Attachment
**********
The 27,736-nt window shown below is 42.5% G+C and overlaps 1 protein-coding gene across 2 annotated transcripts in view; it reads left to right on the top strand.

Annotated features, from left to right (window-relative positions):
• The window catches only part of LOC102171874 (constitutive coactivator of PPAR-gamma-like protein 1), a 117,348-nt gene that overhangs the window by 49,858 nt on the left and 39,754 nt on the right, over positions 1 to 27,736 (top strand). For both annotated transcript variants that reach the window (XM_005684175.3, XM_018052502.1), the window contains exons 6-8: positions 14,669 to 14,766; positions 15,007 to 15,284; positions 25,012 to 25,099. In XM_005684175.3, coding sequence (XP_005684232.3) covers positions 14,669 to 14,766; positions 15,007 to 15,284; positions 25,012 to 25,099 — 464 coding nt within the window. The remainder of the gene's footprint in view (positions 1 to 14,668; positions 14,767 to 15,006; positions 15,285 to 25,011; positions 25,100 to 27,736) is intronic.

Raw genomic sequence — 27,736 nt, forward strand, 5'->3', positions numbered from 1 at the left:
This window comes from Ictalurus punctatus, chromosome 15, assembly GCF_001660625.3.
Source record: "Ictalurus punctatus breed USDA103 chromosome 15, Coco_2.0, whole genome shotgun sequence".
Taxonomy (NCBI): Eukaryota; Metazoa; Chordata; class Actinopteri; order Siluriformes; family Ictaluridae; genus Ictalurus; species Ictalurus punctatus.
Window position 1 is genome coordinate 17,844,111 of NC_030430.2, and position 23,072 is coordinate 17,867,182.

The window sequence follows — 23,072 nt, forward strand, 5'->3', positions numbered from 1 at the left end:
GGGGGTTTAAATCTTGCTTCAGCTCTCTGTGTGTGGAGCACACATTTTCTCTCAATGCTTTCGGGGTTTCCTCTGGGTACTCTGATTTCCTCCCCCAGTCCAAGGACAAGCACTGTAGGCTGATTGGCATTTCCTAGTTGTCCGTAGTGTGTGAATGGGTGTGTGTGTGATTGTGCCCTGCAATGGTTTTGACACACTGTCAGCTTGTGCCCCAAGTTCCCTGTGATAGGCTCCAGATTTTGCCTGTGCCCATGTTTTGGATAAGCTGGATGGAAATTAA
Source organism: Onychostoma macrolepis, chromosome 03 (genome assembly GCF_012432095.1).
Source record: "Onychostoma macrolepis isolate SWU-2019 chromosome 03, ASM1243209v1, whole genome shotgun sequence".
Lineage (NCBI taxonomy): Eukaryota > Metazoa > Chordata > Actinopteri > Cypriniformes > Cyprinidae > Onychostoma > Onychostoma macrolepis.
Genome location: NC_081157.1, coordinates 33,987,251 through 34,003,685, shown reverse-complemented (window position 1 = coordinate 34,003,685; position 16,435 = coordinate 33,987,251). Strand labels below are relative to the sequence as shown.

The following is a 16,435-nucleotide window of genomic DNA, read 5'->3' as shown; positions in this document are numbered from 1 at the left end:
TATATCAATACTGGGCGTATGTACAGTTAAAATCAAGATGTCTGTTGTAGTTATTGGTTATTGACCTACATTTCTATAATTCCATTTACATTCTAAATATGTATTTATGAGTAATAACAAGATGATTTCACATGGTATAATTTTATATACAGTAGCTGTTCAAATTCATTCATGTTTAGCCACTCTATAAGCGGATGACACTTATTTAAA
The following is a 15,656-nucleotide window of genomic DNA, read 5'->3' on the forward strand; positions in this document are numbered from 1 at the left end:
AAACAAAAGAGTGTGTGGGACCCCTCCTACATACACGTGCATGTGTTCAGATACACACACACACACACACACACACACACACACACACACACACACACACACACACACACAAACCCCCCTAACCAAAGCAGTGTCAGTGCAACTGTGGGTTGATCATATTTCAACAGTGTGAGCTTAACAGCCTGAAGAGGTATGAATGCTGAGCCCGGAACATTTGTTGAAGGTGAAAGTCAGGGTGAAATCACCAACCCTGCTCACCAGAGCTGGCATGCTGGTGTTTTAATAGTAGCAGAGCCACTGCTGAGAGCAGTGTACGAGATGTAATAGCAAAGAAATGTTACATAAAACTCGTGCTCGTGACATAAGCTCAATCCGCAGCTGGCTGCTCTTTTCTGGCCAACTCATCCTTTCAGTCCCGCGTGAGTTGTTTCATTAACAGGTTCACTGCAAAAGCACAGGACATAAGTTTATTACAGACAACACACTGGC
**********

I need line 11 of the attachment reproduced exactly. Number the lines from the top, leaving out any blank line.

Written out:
Source organism: Onychostoma macrolepis, chromosome 03 (genome assembly GCF_012432095.1).